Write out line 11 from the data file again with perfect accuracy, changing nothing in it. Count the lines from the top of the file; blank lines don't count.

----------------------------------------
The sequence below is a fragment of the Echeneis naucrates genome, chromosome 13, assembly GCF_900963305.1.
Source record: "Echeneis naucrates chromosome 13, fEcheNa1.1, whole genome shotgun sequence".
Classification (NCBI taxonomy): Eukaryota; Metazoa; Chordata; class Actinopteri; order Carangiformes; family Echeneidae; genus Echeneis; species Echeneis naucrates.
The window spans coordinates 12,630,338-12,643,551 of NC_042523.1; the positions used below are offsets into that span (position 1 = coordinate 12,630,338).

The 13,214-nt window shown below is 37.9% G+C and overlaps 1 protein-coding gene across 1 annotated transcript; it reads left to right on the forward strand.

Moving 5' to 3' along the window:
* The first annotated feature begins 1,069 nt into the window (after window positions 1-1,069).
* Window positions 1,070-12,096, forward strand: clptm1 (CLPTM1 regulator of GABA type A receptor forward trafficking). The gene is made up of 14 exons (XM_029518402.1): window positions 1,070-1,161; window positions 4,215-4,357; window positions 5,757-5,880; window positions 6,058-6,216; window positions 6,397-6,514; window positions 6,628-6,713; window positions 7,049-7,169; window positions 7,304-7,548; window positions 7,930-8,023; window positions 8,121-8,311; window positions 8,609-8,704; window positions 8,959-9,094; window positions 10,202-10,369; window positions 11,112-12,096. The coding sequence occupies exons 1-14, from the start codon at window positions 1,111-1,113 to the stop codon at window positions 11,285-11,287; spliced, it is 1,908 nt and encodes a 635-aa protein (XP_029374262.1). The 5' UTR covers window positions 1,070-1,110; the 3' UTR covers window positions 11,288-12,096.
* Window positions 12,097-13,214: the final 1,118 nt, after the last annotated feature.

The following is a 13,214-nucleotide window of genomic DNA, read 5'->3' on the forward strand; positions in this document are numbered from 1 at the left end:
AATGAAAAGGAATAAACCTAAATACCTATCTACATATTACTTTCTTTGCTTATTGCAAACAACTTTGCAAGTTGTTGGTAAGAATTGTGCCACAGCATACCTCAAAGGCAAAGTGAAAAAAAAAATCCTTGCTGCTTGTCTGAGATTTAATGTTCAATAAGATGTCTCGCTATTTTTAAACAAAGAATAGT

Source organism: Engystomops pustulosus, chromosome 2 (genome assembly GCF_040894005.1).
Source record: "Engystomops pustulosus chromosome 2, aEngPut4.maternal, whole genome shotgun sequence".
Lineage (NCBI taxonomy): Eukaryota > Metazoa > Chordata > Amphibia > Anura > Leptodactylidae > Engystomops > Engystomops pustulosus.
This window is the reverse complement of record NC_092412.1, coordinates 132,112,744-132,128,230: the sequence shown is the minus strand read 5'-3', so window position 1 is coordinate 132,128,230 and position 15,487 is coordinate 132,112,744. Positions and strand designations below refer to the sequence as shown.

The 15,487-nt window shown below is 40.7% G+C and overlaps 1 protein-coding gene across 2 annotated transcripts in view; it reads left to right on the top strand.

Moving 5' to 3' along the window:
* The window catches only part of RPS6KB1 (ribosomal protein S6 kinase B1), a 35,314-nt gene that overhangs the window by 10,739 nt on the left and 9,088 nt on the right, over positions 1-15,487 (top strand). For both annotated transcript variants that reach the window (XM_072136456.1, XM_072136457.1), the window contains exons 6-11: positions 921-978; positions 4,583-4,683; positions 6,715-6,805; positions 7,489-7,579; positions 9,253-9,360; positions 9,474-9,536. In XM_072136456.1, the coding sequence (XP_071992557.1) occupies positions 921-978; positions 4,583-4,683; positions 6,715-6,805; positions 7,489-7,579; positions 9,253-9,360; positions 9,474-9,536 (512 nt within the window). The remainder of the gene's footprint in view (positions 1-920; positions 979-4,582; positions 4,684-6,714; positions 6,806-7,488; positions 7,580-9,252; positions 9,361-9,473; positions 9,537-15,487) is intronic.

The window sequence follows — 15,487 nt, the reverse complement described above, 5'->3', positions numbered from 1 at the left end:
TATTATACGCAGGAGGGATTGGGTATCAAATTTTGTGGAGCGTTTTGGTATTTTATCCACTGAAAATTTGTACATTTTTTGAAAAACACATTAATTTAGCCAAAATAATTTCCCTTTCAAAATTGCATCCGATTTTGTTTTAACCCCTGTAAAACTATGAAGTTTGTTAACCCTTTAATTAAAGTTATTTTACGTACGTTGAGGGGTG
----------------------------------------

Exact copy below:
AATGAAAAGGAATAAACCTAAATACCTATCTACATATTACTTTCTTTGCTTATTGCAAACAACTTTGCAAGTTGTTGGTAAGAATTGTGCCACAGCATACCTCAAAGGCAAAGTGAAAAAAAAAATCCTTGCTGCTTGTCTGAGATTTAATGTTCAATAAGATGTCTCGCTATTTTTAAACAAAGAATAGT